Although climateand soil-based methods provide a means for estimating irrigation amount and timing, they do not take into account the variability between fruit tree species and cultivars, growth stage, or the response of trees to soil moisture deficit. The water refill point, which is the lowest possible soil water content with no decrease in yield or fruit quality, varies among different tree varieties, rootstocks, soils and seasons [14,15]. Several physiological variables are used as indicators of tree water status. Among the most frequently used is tree water potential [16,17].

It is often beneficial to use both soil and plant factors for irrigation scheduling. An integrated approach utilizing soil and plant factors suggested by Buss [18] included soil surveying to determine soil properties and available soil moisture content and crop factors that included crop type, canopy size, rooting width and depth, and crop density. Irrigation scheduling was then planned from a combination of available water data, crop water extraction rates, and the irrigation system layout. Physiological processes in fruit trees such as water potential and gas exchange are sensitive to changes in soil water content [17,19]. These physiological variables, growth, and fruit production should be correlated with soil water content prior to determining the appropriate amount of water to apply to an orchard. Little is known about the response of temperate fruit crop, such as apple, and tropical fruit crop, such as star-fruit, to changes in soil water content under field conditions in humid-temperate and subtropical climates. This paper discusses the relationship between soil water content and water potential of apple and star-fruit trees grown in irrigated orchards using climate-based (ET) and soil-based (capacitance probes) irrigation scheduling methods.


2.1. Apple Response to Soil Water Content

Experimental site and treatments. Young apple trees (Malus domestica Borkh.) (cv. “Gala” on M.9 rootstock) were planted on May 28, 1996 at a spacing of 2 m within row and 4 m between rows at the New York State Agricultural Experiment Station at Geneva, NY. The soil at the experimental site is fine Lima silt loam, Glossoboric Hapludalf, which is moderately well-drained [20]. The soil is fine-textured with high water holding capacity and has a hard pan at about 50 cm below the soil surface. A total of 20 treatments consisting of 18 irrigation treatments and two non-irrigated controls were applied during the growing season from Jun. to Sept. of 1997. The irrigation treatments were a factorial combination of two irrigation frequencies (daily and weekly); three irrigation methods (one-line trickle per row, two-trickle lines per row, and microsprinklers); and three irrigation amounts (50% ET, 75% ET, and 100% ET). The two non-irrigated control treatments were rain-excluded and rainfed. The rainfed treatment received only natural rainfall, while plastic rain-shelters were used to exclude rainfall in rain-excluded treatments [21]. A total of six replications were used, within each replication, there were two trees per plot. Each plot was separated from the next by one McIntosh/M.9 apple tree. Blocking was done by location in the field and initial trunk diameter where the total number of test trees was 240. The experiment was bounded by guard rows of Gingergold/M.9 apple trees. After planting, the trees were pruned to five lateral branches located between 53 cm and 95 cm from the rootstock/scion union. All trees were given 20 L of a dilute starter fertilizer solution (31.4 g N, 13.6 g P2O5, and 13.6 g K2O) and then fertilized with 113 grams of CaNO3 per tree two weeks after planting.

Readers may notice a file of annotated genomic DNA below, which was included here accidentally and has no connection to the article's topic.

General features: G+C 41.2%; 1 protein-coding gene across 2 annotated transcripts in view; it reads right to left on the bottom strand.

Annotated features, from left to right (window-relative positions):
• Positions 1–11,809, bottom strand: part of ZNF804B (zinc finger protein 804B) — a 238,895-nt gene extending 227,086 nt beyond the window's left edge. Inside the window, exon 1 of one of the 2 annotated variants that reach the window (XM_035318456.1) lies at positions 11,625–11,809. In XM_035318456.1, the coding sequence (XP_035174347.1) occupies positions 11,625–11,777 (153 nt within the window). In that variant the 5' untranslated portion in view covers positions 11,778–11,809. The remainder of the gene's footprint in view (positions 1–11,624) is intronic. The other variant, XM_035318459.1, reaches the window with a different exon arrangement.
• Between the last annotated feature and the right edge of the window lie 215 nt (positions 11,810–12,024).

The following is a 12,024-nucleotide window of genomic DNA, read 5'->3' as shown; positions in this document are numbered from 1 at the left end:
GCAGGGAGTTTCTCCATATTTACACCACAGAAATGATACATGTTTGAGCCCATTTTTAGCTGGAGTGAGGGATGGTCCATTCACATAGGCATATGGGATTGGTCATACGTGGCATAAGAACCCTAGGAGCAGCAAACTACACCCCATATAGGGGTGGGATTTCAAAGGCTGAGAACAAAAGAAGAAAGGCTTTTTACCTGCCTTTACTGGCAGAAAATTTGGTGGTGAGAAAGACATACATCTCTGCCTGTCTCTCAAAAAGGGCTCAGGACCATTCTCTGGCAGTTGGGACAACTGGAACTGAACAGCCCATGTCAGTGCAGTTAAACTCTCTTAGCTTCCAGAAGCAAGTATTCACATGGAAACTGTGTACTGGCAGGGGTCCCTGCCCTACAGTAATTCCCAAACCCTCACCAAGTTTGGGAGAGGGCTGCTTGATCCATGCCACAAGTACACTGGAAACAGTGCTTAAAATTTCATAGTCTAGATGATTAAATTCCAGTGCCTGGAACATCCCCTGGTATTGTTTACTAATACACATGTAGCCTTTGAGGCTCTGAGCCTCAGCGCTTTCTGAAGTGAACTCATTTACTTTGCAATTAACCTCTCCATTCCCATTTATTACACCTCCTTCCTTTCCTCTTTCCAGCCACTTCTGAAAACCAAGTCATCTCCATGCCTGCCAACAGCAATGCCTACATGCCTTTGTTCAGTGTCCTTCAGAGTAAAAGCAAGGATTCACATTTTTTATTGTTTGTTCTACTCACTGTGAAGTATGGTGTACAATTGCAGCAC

Irrigation scheduling. Irrigation was scheduled by calculating ET using pan evaporation measurements adjusted by a crop coefficient. Evaporation data were collected from a US Weather Bureau Class A evaporation pan (Epan) located at about 1.75 km from the site. Epan was adjusted by a crop coefficient (Kcrop) to calculate ET. The crop coefficients used were those developed for mature apple trees [22]. Their values were adjusted for the small canopy size by the method proposed by Ley [22]. Daily water deficits were calculated and then irrigation time in hours was calculated on a daily basis. For the daily treatments, irrigation time was adjusted every day, likewise for the weekly treatments, daily irrigation time was summed and applied once a week.

Soil moisture content measurements. A neutron probe (CPN Model 503 DR Hydroprobe, CPN Corporation, Marines, CA) was used to determine soil moisture content (SMC). Neutron probes provide non-destructive and repetitive soil moisture measurements regardless of the soil condition at several locations in the field [23]. Weekly soil moisture measurements were taken at every 15 cm depth through the soil profile to 75 cm below the soil surface. Neutron probe aluminum access tubes were installed at 30 cm from the trunk of the trees.